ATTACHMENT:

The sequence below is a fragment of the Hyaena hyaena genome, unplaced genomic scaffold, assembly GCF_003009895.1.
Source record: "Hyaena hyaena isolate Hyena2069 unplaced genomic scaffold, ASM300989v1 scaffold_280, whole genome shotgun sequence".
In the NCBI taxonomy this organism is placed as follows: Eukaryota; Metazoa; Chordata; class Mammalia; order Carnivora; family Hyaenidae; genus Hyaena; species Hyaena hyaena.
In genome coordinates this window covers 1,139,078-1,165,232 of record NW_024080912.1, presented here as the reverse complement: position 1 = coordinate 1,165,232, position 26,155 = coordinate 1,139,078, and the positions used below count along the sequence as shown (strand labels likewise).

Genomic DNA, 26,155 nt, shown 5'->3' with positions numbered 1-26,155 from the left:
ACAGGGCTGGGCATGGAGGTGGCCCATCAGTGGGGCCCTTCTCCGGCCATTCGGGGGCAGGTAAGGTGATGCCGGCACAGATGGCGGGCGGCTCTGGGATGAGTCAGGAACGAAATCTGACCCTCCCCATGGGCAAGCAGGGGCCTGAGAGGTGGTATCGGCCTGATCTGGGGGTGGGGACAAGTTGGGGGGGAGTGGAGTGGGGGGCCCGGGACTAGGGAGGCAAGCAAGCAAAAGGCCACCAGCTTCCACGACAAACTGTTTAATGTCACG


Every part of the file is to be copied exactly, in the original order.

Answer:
The sequence below is a fragment of the Hyaena hyaena genome, unplaced genomic scaffold, assembly GCF_003009895.1.
Source record: "Hyaena hyaena isolate Hyena2069 unplaced genomic scaffold, ASM300989v1 scaffold_280, whole genome shotgun sequence".
In the NCBI taxonomy this organism is placed as follows: Eukaryota; Metazoa; Chordata; class Mammalia; order Carnivora; family Hyaenidae; genus Hyaena; species Hyaena hyaena.
In genome coordinates this window covers 1,139,078-1,165,232 of record NW_024080912.1, presented here as the reverse complement: position 1 = coordinate 1,165,232, position 26,155 = coordinate 1,139,078, and the positions used below count along the sequence as shown (strand labels likewise).

Genomic DNA, 26,155 nt, shown 5'->3' with positions numbered 1-26,155 from the left:
ACAGGGCTGGGCATGGAGGTGGCCCATCAGTGGGGCCCTTCTCCGGCCATTCGGGGGCAGGTAAGGTGATGCCGGCACAGATGGCGGGCGGCTCTGGGATGAGTCAGGAACGAAATCTGACCCTCCCCATGGGCAAGCAGGGGCCTGAGAGGTGGTATCGGCCTGATCTGGGGGTGGGGACAAGTTGGGGGGGAGTGGAGTGGGGGGCCCGGGACTAGGGAGGCAAGCAAGCAAAAGGCCACCAGCTTCCACGACAAACTGTTTAATGTCACG